The best way to track is to follow the tip of a moving microtubule: tracking the centroids, as common in cell tracking, for example, will give you the wrong answer as soon as the microtubule bends. For maximum accuracy, the time lapse between frames should be adjusted to minimise the effects of operator error when tracking using the mouse. In practice we try to collect 20 frames and adjust the time lapse so that the microtubules move across the full field (22 µm) during this time.
A. Archiving Data
It is very important to have a formal system for identifying every video frame on every tape. In this way there is no possibility of confusing data sets. The simplest way to do this is to time and date stamp the frames as they are generated, using the overlay feature of the Argus. As ever, keeping careful written notes also helps a lot. For complex experiments it can be useful to speak notes onto the audio track of the tape. Digital clips are archived most conveniently on external.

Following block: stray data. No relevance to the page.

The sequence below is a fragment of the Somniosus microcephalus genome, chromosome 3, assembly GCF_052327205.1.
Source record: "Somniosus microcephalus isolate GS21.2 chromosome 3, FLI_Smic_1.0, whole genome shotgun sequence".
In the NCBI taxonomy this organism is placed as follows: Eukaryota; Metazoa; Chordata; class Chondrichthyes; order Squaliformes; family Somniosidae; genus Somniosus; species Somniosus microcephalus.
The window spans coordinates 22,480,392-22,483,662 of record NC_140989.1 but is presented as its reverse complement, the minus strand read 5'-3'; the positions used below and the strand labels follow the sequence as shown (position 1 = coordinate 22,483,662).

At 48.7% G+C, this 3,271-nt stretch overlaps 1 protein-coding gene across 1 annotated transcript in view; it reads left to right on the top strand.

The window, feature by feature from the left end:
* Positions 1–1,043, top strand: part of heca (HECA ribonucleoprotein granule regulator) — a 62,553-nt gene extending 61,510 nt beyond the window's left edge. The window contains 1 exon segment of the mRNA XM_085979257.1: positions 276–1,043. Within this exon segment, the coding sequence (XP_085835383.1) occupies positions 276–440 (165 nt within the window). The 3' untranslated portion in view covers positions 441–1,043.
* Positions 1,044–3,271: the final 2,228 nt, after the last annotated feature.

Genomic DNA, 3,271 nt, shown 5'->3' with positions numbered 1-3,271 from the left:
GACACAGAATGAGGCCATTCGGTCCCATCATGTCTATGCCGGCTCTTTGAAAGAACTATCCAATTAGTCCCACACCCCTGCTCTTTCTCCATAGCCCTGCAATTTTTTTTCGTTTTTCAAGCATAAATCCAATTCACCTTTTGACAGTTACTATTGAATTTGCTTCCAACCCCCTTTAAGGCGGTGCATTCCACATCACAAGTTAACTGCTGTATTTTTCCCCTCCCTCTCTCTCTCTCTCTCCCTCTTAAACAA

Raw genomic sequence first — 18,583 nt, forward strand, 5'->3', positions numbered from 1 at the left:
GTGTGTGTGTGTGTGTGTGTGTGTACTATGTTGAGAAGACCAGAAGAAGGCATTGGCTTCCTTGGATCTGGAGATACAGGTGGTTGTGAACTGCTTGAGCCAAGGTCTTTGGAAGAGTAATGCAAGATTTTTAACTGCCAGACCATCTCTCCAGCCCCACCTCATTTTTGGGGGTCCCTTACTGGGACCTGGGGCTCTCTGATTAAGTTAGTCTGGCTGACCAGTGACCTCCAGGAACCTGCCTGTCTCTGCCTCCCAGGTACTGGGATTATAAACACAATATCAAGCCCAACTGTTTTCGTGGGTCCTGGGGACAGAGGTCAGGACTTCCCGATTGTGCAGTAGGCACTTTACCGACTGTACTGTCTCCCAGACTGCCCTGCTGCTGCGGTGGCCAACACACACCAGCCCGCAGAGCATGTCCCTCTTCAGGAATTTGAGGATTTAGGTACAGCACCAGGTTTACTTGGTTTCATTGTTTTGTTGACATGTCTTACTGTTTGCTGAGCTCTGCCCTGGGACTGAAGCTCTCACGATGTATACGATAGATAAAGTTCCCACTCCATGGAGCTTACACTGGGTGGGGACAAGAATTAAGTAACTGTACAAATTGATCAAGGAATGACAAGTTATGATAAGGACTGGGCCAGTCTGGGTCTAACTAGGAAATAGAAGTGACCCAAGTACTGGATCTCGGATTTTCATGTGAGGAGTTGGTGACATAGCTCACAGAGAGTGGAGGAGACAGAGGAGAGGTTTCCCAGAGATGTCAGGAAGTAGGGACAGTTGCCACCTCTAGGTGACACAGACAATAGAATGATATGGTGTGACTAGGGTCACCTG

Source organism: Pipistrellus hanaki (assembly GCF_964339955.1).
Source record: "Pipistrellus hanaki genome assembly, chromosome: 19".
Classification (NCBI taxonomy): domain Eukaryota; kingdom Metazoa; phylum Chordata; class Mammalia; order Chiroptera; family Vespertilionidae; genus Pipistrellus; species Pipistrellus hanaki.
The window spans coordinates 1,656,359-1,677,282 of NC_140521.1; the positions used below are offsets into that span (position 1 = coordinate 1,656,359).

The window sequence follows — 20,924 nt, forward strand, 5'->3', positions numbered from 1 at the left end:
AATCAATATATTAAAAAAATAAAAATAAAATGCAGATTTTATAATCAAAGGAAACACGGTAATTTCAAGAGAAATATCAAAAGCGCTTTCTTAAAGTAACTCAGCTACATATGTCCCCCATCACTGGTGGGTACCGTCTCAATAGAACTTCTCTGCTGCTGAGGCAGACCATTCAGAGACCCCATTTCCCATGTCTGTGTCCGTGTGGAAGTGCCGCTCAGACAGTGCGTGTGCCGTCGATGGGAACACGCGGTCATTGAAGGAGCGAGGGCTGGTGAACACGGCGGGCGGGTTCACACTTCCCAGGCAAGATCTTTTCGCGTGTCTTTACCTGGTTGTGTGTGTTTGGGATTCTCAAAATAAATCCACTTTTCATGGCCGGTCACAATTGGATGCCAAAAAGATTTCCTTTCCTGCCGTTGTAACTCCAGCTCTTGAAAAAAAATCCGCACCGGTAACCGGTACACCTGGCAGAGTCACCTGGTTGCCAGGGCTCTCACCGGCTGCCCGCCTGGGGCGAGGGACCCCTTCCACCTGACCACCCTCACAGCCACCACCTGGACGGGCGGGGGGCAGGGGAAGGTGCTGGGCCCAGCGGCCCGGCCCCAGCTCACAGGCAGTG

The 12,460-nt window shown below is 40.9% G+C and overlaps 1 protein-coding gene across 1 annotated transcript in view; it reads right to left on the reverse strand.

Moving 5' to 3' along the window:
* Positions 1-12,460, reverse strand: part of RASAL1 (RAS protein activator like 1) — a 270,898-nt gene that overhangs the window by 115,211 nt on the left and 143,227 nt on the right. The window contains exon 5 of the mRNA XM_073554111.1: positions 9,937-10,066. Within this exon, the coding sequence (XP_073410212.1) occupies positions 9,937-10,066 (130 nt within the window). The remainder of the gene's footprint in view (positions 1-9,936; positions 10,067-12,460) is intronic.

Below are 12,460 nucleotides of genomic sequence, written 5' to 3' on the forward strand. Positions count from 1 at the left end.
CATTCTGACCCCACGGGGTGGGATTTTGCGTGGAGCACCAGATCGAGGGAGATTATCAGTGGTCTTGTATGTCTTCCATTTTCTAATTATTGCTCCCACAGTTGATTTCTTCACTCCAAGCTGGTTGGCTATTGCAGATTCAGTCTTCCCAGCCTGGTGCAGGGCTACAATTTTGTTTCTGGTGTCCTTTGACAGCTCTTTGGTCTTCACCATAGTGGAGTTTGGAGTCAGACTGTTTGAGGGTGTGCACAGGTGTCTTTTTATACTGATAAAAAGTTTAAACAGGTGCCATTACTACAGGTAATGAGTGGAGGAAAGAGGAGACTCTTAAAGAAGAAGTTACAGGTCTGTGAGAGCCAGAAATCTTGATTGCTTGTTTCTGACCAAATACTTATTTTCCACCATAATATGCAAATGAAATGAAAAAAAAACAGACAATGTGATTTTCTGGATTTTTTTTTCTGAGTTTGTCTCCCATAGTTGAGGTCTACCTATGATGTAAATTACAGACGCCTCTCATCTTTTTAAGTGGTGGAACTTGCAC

B. Imminent Technology
As computers get quicker, it is realistic to start recalculating images in real time. Autocontrast is one interesting possibility, whereby the pixels of each incoming frame are parsed and the look-up table is stretched to optimise contrast. It will be some time before we can dispense with the VCR. Real-time recording of uncompressed grey-scale video to disc is pushing the limits at present, but sufficiently fast sustained data transfer rates will soon be available. This is not the real problem, however. One frame of PAL video is 768 x 512 pixels, which, with 8 bit (256 greys) data, means that each frame is 384 kb. Real-time recording to hard disc fills the disc up at about 0.5Gb per minute, and it soon becomes necessary to archive data to video tape.
C. Workstation Ergonomics
It is worth paying some attention to the ergonomics of your microscope workstation. Microscope focus, mouse, keyboard video, and contrast-adjustment electronics all need to be within easy reach of a seated operator. Screens should be visible with only a slight turn of the head. It is very helpful to have a foot switch to dim the room lights and blinds on windows.
D. Best Practice